Suppressing quantum errors by scaling a surface code logical qubit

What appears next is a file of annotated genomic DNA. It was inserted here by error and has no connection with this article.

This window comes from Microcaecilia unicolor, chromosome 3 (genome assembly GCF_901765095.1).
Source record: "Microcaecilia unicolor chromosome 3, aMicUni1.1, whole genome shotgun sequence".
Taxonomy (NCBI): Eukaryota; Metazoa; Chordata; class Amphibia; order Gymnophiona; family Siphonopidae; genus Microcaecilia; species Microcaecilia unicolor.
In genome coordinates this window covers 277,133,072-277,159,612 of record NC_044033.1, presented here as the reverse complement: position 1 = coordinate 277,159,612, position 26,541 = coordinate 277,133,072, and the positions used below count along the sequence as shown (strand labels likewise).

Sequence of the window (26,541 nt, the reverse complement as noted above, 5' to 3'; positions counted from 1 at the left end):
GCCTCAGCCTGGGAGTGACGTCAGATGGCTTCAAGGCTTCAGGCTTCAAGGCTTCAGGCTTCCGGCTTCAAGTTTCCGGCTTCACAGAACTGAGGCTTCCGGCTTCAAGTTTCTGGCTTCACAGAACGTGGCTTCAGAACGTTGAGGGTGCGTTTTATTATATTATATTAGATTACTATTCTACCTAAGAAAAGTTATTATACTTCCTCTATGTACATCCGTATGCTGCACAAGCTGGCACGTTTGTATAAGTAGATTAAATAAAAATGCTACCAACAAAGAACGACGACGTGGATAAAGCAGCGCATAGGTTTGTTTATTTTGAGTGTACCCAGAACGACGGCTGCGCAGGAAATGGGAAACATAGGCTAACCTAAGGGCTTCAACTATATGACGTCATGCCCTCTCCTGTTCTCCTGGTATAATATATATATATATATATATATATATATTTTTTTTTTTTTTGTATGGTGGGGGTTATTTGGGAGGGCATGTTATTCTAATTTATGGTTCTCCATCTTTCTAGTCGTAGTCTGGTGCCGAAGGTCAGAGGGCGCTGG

Practical quantum computing will require error rates that are well below what is achievable with physical qubits. Quantum error correction [1, 2] offers a path to algorithmically-relevant error rates by encoding logical qubits within many physical qubits, where increasing the number of physical qubits enhances protection against physical errors. However, introducing more qubits also increases the number of error sources, so the density of errors must be sufficiently low in order for logical performance to improve with increasing code size. Here, we report the measurement of logical qubit performance scaling across multiple code sizes, and demonstrate that our system of superconducting qubits has sufficient performance to overcome the additional errors from increasing qubit number. We find our distance-5 surface code logical qubit modestly outperforms an ensemble of distance-3 logical qubits on average, both in terms of logical error probability over 25 cycles and logical error per cycle (2.914%±0.016% compared to 3.028%±0.023%). To investigate damaging, low-probability error sources, we run a distance-25 repetition code and observe a 1.7 × 10−6 logical error per round floor set by a single high-energy event (1.6 × 10−7 when excluding this event). We are able to accurately model our experiment, and from this model we can extract error budgets that highlight the biggest challenges for future systems. These results mark the first experimental demonstration where quantum error correction begins to improve performance with increasing qubit number, and illuminate the path to reaching the logical error rates required for computation.